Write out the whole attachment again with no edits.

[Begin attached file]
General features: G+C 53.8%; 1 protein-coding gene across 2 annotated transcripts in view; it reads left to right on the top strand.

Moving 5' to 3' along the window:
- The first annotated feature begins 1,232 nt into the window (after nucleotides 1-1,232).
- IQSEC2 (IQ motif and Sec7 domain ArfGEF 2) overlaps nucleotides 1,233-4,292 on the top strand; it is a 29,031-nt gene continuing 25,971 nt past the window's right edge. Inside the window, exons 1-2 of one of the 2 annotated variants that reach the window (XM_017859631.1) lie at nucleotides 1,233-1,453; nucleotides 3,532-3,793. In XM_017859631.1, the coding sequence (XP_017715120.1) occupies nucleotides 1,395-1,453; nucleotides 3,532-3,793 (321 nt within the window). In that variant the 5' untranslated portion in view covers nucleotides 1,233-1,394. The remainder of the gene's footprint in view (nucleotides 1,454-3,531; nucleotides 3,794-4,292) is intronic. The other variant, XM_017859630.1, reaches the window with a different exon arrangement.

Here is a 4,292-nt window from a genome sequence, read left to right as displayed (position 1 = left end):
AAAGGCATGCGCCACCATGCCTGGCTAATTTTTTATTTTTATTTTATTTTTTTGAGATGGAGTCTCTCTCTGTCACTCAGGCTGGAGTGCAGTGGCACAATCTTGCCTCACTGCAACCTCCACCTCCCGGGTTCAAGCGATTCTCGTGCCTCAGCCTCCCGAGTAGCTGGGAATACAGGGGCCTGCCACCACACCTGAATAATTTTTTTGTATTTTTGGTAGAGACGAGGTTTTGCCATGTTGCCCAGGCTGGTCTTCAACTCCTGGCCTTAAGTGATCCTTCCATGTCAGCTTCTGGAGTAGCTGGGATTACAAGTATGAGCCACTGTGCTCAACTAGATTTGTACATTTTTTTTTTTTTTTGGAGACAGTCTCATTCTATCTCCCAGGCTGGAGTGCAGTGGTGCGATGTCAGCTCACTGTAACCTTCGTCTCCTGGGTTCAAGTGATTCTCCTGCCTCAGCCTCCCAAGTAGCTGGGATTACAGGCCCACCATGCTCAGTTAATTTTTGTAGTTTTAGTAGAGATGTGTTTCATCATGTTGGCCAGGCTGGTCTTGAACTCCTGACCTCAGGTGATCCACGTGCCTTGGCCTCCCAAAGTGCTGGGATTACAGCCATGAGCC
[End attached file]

General features: G+C 53.8%; 1 protein-coding gene across 2 annotated transcripts in view; it reads left to right on the top strand.

Moving 5' to 3' along the window:
- The first annotated feature begins 1,232 nt into the window (after nucleotides 1-1,232).
- IQSEC2 (IQ motif and Sec7 domain ArfGEF 2) overlaps nucleotides 1,233-4,292 on the top strand; it is a 29,031-nt gene continuing 25,971 nt past the window's right edge. Inside the window, exons 1-2 of one of the 2 annotated variants that reach the window (XM_017859631.1) lie at nucleotides 1,233-1,453; nucleotides 3,532-3,793. In XM_017859631.1, the coding sequence (XP_017715120.1) occupies nucleotides 1,395-1,453; nucleotides 3,532-3,793 (321 nt within the window). In that variant the 5' untranslated portion in view covers nucleotides 1,233-1,394. The remainder of the gene's footprint in view (nucleotides 1,454-3,531; nucleotides 3,794-4,292) is intronic. The other variant, XM_017859630.1, reaches the window with a different exon arrangement.

Here is a 4,292-nt window from a genome sequence, read left to right as displayed (position 1 = left end):
AAAGGCATGCGCCACCATGCCTGGCTAATTTTTTATTTTTATTTTATTTTTTTGAGATGGAGTCTCTCTCTGTCACTCAGGCTGGAGTGCAGTGGCACAATCTTGCCTCACTGCAACCTCCACCTCCCGGGTTCAAGCGATTCTCGTGCCTCAGCCTCCCGAGTAGCTGGGAATACAGGGGCCTGCCACCACACCTGAATAATTTTTTTGTATTTTTGGTAGAGACGAGGTTTTGCCATGTTGCCCAGGCTGGTCTTCAACTCCTGGCCTTAAGTGATCCTTCCATGTCAGCTTCTGGAGTAGCTGGGATTACAAGTATGAGCCACTGTGCTCAACTAGATTTGTACATTTTTTTTTTTTTTTGGAGACAGTCTCATTCTATCTCCCAGGCTGGAGTGCAGTGGTGCGATGTCAGCTCACTGTAACCTTCGTCTCCTGGGTTCAAGTGATTCTCCTGCCTCAGCCTCCCAAGTAGCTGGGATTACAGGCCCACCATGCTCAGTTAATTTTTGTAGTTTTAGTAGAGATGTGTTTCATCATGTTGGCCAGGCTGGTCTTGAACTCCTGACCTCAGGTGATCCACGTGCCTTGGCCTCCCAAAGTGCTGGGATTACAGCCATGAGCC